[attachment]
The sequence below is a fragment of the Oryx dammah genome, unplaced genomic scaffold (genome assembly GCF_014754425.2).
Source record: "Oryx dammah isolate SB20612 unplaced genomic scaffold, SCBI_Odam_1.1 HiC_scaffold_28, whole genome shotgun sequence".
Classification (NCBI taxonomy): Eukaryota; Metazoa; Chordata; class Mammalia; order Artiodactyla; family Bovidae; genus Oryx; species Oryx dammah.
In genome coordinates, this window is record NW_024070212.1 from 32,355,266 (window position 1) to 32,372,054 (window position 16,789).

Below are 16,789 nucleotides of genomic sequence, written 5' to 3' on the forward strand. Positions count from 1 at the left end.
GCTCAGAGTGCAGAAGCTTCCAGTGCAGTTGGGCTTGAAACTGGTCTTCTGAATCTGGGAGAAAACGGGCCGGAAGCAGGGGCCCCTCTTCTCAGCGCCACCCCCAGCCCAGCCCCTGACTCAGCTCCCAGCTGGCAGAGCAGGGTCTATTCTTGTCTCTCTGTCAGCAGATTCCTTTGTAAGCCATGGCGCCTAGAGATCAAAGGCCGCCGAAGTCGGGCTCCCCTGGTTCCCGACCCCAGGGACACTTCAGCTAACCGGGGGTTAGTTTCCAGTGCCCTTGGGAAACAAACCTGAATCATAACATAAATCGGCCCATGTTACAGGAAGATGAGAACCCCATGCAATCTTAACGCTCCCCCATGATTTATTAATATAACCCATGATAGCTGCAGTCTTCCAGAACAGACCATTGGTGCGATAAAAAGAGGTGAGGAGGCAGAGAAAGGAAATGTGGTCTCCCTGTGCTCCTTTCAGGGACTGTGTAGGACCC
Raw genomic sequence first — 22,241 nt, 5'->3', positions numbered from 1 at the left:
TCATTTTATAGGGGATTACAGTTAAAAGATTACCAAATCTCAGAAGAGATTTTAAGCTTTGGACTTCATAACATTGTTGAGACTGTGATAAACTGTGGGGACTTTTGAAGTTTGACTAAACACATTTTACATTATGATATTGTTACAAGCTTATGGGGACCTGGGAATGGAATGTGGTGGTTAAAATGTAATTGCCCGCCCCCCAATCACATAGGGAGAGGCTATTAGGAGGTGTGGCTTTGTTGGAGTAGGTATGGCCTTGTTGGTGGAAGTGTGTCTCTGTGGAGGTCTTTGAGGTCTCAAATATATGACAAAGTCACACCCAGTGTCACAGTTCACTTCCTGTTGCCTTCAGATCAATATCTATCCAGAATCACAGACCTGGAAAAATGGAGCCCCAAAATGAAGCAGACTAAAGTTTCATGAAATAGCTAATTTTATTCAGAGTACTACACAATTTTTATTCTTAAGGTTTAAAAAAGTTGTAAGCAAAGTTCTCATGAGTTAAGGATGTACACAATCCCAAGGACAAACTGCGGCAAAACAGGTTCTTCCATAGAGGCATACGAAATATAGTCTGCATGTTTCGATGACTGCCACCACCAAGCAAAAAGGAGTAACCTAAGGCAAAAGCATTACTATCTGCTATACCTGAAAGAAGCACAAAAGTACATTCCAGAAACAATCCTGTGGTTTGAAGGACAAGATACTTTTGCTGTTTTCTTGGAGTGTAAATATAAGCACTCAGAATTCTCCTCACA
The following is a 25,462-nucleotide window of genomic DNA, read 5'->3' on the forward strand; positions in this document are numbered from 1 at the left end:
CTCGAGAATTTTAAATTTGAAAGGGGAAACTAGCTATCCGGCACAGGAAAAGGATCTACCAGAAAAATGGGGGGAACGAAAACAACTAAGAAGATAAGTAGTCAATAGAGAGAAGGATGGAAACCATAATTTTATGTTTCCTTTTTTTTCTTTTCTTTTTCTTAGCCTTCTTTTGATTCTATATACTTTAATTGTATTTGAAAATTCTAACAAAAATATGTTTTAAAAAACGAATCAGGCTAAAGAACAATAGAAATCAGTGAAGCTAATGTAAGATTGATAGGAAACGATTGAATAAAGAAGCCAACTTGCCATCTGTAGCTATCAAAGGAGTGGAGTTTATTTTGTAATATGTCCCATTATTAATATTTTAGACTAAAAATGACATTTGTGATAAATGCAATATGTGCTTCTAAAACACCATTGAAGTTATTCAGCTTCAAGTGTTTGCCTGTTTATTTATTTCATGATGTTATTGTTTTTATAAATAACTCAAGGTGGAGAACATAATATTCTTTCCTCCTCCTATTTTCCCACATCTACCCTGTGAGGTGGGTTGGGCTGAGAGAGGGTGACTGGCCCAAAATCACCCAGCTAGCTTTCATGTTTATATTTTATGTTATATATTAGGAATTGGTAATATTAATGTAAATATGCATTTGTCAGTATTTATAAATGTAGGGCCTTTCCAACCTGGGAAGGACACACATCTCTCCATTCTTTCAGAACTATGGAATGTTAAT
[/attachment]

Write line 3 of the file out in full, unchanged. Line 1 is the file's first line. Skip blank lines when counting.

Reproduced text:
Classification (NCBI taxonomy): Eukaryota; Metazoa; Chordata; class Mammalia; order Artiodactyla; family Bovidae; genus Oryx; species Oryx dammah.